Previous research suggests that CBT can help reduce crime and violence, but existing rigorous evaluations primarily focus on model programs with relatively few participants, rather than programs at scale in real-world settings. Researchers conducted two randomized evaluations to test the impacts of a large CBT program in Chicago Public Schools called Becoming a Man (BAM), targeted towards young male students at highest risk of failure.
Context of the evaluation
BAM is a program implemented by the non-profit organization Youth Guidance, targeted towards male secondary-school students in Chicago Public Schools at highest risk of failure. The students in these evaluations missed an average of 6–8 weeks of the school year, and one-third to half of them were old for their grade. About one-third had been arrested before.
Details of the intervention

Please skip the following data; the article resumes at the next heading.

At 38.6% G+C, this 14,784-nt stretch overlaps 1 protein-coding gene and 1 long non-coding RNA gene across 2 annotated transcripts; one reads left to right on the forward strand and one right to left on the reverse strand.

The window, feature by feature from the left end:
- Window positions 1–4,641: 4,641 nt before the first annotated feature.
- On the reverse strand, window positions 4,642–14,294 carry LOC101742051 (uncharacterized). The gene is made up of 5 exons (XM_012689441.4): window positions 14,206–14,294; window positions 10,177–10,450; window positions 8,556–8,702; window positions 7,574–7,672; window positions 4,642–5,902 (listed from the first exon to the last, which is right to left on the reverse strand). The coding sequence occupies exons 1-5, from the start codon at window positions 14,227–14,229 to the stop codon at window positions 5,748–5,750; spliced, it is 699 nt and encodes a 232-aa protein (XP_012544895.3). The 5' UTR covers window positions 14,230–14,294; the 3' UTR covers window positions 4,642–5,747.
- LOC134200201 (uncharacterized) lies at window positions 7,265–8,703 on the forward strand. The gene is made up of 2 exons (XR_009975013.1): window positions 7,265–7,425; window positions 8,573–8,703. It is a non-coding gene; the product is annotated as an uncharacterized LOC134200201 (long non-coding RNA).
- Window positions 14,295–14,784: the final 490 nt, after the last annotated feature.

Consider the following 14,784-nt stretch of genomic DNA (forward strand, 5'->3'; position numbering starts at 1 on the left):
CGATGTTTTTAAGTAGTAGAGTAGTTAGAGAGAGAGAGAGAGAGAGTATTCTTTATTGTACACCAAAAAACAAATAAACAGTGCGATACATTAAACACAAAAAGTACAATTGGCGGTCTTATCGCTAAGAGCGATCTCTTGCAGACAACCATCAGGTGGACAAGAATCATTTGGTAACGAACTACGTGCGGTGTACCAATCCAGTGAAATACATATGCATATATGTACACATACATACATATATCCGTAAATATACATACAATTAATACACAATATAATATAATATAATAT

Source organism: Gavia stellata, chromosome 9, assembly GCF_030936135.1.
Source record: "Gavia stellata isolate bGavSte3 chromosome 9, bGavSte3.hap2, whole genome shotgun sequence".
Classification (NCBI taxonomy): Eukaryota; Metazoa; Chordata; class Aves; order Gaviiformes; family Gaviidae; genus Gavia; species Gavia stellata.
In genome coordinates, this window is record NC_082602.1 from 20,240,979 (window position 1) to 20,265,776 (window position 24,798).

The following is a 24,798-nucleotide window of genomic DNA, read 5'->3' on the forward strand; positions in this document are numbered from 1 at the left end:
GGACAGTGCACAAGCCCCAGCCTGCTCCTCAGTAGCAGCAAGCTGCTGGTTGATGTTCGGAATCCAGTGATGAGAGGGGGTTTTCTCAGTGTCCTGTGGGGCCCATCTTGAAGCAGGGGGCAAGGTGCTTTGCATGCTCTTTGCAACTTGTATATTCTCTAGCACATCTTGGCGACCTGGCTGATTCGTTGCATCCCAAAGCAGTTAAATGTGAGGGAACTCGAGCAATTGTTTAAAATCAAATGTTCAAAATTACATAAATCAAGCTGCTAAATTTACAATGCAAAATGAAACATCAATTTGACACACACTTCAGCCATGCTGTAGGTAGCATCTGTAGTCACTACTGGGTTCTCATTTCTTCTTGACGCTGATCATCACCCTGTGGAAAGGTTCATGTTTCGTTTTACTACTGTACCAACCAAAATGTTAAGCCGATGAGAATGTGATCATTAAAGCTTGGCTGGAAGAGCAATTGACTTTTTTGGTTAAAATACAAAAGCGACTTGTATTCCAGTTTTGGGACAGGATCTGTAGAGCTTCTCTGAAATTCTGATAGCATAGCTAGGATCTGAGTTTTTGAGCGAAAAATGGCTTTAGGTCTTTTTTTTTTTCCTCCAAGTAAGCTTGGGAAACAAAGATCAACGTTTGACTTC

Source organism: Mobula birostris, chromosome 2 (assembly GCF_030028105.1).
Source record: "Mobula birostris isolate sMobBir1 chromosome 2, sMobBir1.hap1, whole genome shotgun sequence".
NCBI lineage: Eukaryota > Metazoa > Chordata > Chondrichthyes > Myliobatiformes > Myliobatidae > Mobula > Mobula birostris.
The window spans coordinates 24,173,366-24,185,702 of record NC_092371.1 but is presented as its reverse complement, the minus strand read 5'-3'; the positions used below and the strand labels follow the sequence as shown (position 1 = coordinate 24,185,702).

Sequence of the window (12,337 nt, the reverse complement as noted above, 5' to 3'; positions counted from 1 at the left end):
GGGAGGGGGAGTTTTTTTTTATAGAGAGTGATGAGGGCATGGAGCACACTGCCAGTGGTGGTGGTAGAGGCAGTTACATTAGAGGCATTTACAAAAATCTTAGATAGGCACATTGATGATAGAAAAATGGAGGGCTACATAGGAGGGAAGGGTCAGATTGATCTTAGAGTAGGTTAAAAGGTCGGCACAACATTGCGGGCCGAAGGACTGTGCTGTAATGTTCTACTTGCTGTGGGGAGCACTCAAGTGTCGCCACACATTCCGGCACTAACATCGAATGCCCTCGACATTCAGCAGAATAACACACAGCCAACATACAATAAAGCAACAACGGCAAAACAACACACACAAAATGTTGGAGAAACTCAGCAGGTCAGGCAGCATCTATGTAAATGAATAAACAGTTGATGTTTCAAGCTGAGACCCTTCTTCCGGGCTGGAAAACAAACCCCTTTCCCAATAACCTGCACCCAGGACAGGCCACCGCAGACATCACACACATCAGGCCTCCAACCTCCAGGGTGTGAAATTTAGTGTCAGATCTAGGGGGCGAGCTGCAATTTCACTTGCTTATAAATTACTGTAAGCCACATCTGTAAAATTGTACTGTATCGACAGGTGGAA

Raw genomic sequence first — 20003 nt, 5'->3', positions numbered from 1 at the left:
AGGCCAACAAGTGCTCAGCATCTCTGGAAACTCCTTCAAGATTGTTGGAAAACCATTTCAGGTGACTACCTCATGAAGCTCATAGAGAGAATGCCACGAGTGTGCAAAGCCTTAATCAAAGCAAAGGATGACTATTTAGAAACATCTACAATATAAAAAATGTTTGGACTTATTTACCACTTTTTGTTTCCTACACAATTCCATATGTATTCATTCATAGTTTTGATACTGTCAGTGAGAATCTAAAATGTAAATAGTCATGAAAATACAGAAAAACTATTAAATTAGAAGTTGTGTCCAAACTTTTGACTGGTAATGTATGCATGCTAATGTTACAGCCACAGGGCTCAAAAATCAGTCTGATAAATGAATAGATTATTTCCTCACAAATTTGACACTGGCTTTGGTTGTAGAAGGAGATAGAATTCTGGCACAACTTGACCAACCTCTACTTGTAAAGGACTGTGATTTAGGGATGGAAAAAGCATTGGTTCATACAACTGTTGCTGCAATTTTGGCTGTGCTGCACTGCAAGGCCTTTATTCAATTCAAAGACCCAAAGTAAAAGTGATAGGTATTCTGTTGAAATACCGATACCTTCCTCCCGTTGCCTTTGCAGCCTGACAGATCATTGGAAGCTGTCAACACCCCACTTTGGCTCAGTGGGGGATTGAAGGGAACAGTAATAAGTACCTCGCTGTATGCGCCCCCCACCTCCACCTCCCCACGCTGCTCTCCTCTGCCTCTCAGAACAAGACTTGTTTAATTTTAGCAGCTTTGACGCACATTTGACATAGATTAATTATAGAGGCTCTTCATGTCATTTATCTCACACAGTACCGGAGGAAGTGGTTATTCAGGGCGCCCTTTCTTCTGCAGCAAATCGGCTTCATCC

Researchers conducted two randomized evaluations to test the impact of BAM on schooling outcomes and criminal behavior among high-risk male students in Chicago Public Schools. The first evaluation took place during the 2009-2010 school year, among 2,740 male 7th to 10th graders. The second evaluation took place over two school years from 2013-2015, among 2,064 male 9th and 10th graders. In both evaluations, half of participants were randomly enrolled in BAM, while the other half were not and formed the control group.
BAM students were offered weekly, one-hour group sessions during the school day over the course of each school year. In the first evaluation, students were offered 27 of these sessions over one school year, and attended an average of thirteen. In the second evaluation, students were offered 45 sessions over two school years, and attended an average of nineteen. The program included a simple, standardized curriculum that could be taught by facilitators with no formal training in social work or psychology. BAM facilitators were young, college-educated men, often from similar neighborhoods as the students.